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Sneezing: Experts warn pollen levels especially high this year

UPDATED: Fri., June 16, 2017, 10:39 p.m.

It’s that time of year again: Temperatures are rising, flowers are blooming and pollen allergy sufferers are miserable. And they should stock up on tissues and medication, because experts are warning this season will be a bad one.

Tree pollination delayed by a cool, wet spring has overlapped with heavy grass pollination and windy conditions, creating a perfect recipe for sneezing and congestion, according Washington State University News.

Pollen levels have surged intermittently since May 23, according to the National Allergy Bureau’s regional monitoring station in Coeur d’Alene, according to a WSU News release.

“Overlap occurs a little bit each year, but not to this extent,” said Tim Kohlauff, Master Gardener for Spokane County.

The arborist has suffered from allergies himself and has picked up a few techniques for dealing with the symptoms in his time caring for plants.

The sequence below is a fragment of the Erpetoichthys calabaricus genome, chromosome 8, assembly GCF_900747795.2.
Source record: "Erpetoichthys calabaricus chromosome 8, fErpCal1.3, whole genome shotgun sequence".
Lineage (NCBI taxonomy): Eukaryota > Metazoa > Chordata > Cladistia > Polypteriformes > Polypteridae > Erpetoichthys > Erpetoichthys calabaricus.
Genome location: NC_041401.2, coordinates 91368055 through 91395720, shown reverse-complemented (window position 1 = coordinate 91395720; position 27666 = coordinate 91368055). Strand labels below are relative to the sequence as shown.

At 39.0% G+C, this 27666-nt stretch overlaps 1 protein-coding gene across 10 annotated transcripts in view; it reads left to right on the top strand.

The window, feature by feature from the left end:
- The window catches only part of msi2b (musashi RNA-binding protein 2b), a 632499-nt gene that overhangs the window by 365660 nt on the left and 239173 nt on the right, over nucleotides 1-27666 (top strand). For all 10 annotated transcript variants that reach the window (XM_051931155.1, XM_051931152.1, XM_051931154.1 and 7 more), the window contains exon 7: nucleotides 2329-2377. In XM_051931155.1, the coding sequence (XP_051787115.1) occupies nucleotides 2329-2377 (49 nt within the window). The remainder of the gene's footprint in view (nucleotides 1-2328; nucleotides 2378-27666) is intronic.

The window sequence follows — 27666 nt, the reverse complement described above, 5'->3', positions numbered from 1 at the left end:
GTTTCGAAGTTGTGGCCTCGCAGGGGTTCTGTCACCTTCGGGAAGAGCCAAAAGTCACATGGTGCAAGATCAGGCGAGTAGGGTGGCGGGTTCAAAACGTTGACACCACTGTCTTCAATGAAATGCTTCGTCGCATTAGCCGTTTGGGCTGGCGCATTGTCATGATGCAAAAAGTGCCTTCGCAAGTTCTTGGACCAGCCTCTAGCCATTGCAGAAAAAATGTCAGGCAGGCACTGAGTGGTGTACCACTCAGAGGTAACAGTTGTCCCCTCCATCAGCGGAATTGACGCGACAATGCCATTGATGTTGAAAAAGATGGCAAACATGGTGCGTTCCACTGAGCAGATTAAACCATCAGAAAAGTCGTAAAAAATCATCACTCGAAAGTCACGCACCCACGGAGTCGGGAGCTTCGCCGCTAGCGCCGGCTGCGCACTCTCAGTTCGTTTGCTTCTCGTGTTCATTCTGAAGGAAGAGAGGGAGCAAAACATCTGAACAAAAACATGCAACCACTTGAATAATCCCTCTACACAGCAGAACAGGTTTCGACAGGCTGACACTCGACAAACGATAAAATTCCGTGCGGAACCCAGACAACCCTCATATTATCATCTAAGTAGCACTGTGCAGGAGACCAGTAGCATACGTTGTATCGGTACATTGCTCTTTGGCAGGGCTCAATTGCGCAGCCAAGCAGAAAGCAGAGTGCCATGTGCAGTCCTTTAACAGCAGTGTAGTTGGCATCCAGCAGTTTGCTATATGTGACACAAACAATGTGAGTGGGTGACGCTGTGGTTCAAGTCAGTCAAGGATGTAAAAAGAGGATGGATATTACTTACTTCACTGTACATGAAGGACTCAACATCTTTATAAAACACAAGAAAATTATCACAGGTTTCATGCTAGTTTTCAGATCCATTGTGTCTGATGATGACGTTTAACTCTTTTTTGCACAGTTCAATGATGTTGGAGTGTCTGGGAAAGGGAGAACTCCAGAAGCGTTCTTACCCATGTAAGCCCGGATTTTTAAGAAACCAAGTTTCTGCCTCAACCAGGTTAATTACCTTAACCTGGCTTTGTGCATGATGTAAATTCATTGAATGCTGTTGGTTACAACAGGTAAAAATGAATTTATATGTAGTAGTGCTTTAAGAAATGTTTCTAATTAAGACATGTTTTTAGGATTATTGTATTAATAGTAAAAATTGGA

Kohlauff gets shots for his allergy-induced asthma and takes an over-the-counter medication daily. He also said wearing a mask while working outside has helped him, and he tries to avoid handling dangerous equipments when he feels allergy-induced fatigue, which he describes as a “brain fog.”

Allergy and asthma doctor Steve Kernerman also recommended Kohlauff’s methods for dealing with allergies, and he had a few more tips for those who want to take extra precautions.

Allergy sufferers can shower before bed to avoid having pollen rub onto their sheets and blankets. Staying indoors and running the air conditioner can also help filter the air and keep allergens out.

It’s also a good idea to make sure the air conditioner filter is clean, he said. In addition to over-the-counter pills, people can also use nasal spray and antihistamine eye drops. Doctors can prescribe stronger medication if the over-the-counter stuff doesn’t work.

People with allergies should also avoid going outside in the morning, if they can. Pollen counts tend to be higher from 5 a.m. to 10 a.m., as most plants shed their pollen early in the morning and the ground tends to heat up and create upward air currents that help carry pollen in the atmosphere, WSU plant reproduction biology professor Andrew McCubbin said.

Pollen counts are expected to get worse and peak within the next couple of weeks, and then allergy sufferers can expect some relief.



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